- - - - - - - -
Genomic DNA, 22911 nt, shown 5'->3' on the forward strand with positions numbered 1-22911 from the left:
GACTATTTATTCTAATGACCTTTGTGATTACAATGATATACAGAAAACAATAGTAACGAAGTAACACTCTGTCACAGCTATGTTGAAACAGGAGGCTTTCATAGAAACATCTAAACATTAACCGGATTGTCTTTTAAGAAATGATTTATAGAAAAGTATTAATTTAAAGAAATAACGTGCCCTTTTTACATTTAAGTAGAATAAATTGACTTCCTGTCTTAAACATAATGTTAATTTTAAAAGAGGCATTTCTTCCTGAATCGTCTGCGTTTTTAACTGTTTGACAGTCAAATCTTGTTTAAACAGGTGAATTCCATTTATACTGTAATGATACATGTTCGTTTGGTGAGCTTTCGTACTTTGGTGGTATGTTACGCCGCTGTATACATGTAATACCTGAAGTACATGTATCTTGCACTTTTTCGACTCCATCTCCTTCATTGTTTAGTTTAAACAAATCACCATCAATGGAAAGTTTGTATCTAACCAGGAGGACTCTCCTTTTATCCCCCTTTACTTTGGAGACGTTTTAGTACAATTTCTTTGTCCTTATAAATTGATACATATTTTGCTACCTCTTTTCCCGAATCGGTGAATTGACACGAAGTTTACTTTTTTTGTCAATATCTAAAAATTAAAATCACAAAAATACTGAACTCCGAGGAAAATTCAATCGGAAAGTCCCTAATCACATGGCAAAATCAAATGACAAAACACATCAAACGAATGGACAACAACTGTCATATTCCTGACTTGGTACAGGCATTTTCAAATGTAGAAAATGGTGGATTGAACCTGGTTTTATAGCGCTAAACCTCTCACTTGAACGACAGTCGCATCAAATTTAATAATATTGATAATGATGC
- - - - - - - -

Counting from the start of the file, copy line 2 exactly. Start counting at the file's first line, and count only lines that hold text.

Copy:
GACTATTTATTCTAATGACCTTTGTGATTACAATGATATACAGAAAACAATAGTAACGAAGTAACACTCTGTCACAGCTATGTTGAAACAGGAGGCTTTCATAGAAACATCTAAACATTAACCGGATTGTCTTTTAAGAAATGATTTATAGAAAAGTATTAATTTAAAGAAATAACGTGCCCTTTTTACATTTAAGTAGAATAAATTGACTTCCTGTCTTAAACATAATGTTAATTTTAAAAGAGGCATTTCTTCCTGAATCGTCTGCGTTTTTAACTGTTTGACAGTCAAATCTTGTTTAAACAGGTGAATTCCATTTATACTGTAATGATACATGTTCGTTTGGTGAGCTTTCGTACTTTGGTGGTATGTTACGCCGCTGTATACATGTAATACCTGAAGTACATGTATCTTGCACTTTTTCGACTCCATCTCCTTCATTGTTTAGTTTAAACAAATCACCATCAATGGAAAGTTTGTATCTAACCAGGAGGACTCTCCTTTTATCCCCCTTTACTTTGGAGACGTTTTAGTACAATTTCTTTGTCCTTATAAATTGATACATATTTTGCTACCTCTTTTCCCGAATCGGTGAATTGACACGAAGTTTACTTTTTTTGTCAATATCTAAAAATTAAAATCACAAAAATACTGAACTCCGAGGAAAATTCAATCGGAAAGTCCCTAATCACATGGCAAAATCAAATGACAAAACACATCAAACGAATGGACAACAACTGTCATATTCCTGACTTGGTACAGGCATTTTCAAATGTAGAAAATGGTGGATTGAACCTGGTTTTATAGCGCTAAACCTCTCACTTGAACGACAGTCGCATCAAATTTAATAATATTGATAATGATGC